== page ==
Reading techniques

SAT Reading Techniques

SAT might not be the most difficult to crack exam in the world, but it is certainly tricky. The questions are designed to leave you scratching your head without proper SAT preparation and the right coaching. It takes multiple rounds of solving SAT practice test papers and learning the proper techniques and strategies to ace this test. 

The reading section can be incredibly daunting as it requires students to focus entirely on the often dull passages. Moreover, the trickiest part is that often all the options seem correct even though there can be only one right answer. 

But, no exam is impossible to crack when you get your technique right. Thus, here are some excellent SAT reading techniques that will help you boost your scores!

1. Familiarise yourself with the type of SAT reading passages

A typical SAT syllabus has four different types of reading passages – literary narrative, historical document, social science, and natural science. The literary narrative passages are snippets taken from novels or stories. As the name implies, the historical document passages are historical source documents given in the form of speeches, letters, or editorials. Social science passages contain a scientific study of human society and social relationships. At last, natural science passages include general science topics related to chemistry, physics, or biology. 

Despite four types of passages, you will get a total of five passages in the exam. There will be either one social science passage and two natural science passages, or vice versa, while the others will be present singly. 

2. DON’T waste your time reading each line

SAT reading techniques
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You can’t waste your precious time reading the passages minutely. Thankfully, SAT reading questions often revolve around the main idea behind the passage or the author’s tone instead of specific lines. Very few questions focus on minute details. Moreover, unlike other sections, the questions aren’t in order of their difficulty, so you might miss the easier ones below. Thus, reading line by line would be all in vain. 

Here, the best SAT reading technique would be skimming through the passage. Not only does it give you a general understanding, but it also saves you a lot of time. The best thumb rule is to read a passage within three minutes thoroughly, and you are good to go!

3. Summarise

Another excellent SAT exam technique is to summarise each paragraph in the margin. How short? Ideally, a five-word summary would work wonders here. You don’t even need to use words, as long as you understand what you wrote! Embracing this habit will help you internalise and retain your summaries, often to the point that you don’t need to revisit them while answering questions.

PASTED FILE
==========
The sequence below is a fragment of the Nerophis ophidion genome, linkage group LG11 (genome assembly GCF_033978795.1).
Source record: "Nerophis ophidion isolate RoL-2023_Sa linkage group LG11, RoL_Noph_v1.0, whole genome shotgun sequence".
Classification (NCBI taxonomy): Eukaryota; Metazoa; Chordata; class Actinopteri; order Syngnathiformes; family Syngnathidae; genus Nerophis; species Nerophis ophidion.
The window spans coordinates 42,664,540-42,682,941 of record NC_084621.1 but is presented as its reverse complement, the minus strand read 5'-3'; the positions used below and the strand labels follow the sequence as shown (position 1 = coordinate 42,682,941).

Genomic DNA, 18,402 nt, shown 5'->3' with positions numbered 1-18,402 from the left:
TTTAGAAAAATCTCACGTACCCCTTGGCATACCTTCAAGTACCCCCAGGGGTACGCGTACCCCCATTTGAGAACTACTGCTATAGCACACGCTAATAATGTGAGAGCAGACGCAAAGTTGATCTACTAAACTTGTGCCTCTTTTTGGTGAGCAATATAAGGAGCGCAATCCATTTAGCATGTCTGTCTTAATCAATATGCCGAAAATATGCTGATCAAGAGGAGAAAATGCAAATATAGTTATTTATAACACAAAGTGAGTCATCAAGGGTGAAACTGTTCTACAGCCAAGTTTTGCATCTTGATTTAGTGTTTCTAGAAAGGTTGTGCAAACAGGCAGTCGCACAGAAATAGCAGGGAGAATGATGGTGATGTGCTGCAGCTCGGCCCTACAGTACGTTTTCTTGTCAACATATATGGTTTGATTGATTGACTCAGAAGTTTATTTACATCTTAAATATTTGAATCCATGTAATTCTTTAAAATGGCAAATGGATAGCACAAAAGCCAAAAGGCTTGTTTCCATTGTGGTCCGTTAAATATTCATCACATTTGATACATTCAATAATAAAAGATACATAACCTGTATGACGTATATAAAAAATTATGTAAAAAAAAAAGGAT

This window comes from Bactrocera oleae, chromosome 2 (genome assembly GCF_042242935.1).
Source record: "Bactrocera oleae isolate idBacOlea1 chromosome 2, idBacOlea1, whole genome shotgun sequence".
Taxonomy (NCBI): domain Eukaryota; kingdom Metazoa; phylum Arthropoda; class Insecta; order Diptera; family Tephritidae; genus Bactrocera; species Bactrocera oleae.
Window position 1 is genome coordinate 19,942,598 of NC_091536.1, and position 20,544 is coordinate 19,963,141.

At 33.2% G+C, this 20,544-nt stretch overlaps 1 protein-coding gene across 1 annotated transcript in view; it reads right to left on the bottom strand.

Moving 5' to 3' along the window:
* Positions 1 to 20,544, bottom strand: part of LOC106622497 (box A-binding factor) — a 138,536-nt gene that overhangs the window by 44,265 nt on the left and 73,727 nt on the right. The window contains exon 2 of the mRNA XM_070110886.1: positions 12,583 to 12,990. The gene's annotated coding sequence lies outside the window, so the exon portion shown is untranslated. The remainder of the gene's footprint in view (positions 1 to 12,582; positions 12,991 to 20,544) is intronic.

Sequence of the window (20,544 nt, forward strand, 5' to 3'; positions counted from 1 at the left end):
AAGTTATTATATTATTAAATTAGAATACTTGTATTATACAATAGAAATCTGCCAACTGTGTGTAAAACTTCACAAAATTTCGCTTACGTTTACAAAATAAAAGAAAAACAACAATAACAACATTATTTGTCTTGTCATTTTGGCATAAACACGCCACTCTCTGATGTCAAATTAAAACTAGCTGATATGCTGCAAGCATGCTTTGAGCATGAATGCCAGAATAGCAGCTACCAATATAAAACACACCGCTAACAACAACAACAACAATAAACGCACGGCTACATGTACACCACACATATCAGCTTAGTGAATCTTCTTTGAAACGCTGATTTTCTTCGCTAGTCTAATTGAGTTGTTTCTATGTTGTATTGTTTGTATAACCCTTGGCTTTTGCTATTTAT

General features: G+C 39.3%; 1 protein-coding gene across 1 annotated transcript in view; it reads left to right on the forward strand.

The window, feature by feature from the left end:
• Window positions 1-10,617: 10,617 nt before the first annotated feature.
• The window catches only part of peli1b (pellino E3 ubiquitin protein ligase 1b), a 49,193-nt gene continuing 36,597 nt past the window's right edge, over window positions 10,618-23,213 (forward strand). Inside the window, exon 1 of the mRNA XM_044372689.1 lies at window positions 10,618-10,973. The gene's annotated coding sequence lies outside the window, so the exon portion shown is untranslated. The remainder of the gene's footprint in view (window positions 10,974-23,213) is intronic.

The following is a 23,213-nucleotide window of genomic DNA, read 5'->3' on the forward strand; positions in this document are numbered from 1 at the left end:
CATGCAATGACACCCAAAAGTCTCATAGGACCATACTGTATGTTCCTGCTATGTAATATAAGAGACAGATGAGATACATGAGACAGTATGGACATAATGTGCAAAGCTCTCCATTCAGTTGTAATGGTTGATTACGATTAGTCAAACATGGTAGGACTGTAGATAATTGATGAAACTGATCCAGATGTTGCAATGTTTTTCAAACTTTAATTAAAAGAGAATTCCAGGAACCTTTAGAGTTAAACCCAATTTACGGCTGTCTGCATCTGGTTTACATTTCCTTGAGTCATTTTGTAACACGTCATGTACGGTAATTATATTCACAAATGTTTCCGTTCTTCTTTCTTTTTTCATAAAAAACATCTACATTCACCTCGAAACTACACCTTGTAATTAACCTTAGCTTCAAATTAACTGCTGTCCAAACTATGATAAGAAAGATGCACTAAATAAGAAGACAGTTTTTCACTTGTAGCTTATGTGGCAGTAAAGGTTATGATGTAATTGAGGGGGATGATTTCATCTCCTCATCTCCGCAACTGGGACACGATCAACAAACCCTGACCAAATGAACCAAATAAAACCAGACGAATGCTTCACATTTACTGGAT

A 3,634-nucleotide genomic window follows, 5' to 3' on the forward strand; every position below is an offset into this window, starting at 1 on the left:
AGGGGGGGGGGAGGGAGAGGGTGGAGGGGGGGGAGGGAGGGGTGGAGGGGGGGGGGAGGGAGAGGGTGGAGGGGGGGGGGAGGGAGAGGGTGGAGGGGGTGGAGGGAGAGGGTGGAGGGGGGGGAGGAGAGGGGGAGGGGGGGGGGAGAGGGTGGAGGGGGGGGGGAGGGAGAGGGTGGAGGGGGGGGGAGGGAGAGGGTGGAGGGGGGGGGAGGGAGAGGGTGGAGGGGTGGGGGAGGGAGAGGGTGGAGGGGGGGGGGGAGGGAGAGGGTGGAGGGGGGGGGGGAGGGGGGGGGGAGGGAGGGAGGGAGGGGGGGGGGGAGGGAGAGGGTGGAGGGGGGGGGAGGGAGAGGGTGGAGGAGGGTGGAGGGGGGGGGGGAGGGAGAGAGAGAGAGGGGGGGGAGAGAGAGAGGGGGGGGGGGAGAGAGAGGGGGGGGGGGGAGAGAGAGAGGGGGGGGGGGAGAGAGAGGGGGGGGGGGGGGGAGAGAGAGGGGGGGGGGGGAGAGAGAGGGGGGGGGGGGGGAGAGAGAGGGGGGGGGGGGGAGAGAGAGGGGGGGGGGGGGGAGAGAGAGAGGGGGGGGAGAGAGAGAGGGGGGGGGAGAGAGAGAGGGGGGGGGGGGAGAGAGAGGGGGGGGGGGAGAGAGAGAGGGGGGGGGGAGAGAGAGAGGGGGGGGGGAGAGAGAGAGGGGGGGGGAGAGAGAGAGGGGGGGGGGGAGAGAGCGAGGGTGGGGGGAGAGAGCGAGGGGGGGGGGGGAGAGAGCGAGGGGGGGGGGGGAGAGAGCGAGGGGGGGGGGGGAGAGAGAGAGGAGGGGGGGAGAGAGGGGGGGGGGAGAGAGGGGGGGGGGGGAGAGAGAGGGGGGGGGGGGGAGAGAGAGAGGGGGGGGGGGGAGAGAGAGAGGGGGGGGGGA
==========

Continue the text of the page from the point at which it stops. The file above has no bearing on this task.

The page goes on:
A good summarising tip here is to focus on the main idea, logical or narrative structure, and keywords. As you master this art, you should be able to answer all of the broader questions attached to the passage from just your summaries.

4. Know the wrong answer traps

Like every MCQ exam, the SAT exam also has options so that all of them seem correct! These are called wrong answer traps. Here are the most common traps you’ll see in an SAT reading exam:

  • Too extreme — It means overwhelmingly positive/negative opinion.
  • Assumption — It could very well be true, but not necessarily. Check the passage twice.
  • Half right, half wrong — Is correct about one detail or passage but incorrect about the other.
  • One word off — Is almost correct, but one word in it is a red flag!
  • Wrong detail — Describing something mentioned in the passage in an unclear/wrong way
  • Too broad – The answer choice would be technically correct but doesn’t catch the exact essence of the passage.

5. Make checkpoints
In the SAT reading section, you have to answer 52 questions within 65 minutes. Instead of paying attention to the clock the whole time, you can use time checkpoints to help yourself stay on track.

Since the questions are divided almost evenly amongst the five passages, create uniform checkpoints, giving 13 minutes for each passage. 

For example:

  • Passage 1 – 52:00 (Time left on the clock)
  • Passage 2 – 39:00
  • Passage 3 – 26:00
  • Passage 4 – 13:00

And so on…

Therefore, SAT preparation is a combination of smart work, strategy, and practice. Start your SAT preparation today by keeping these techniques in mind to help you ace your test! Visit the Vocabulary Tablet website for some extra guidance with vocabulary.

About the Author

Neha has been teaching English for about 10 years. She has trained and mentored students of different age groups for spoken English, IELTS, campus recruitment, competitive exams like SSC, IBPS and CAT, group discussions, and interviews. Currently, she is working as a freelancer, training Indian American students for SAT, mentoring Indian students for IELTS and placements. She is passionate about teaching, blogging, and editing videos. She has published 2 e-books “A Word A Day” and “Grammar Notes by Neha” which are available on Amazon. Her special skills include English grammar, proofreading, copy-editing, communication skills, and counseling. In her free time, she loves honing her skills, learning more courses, and spending time with her family. Her life purpose is to MAKE A DIFFERENCE.

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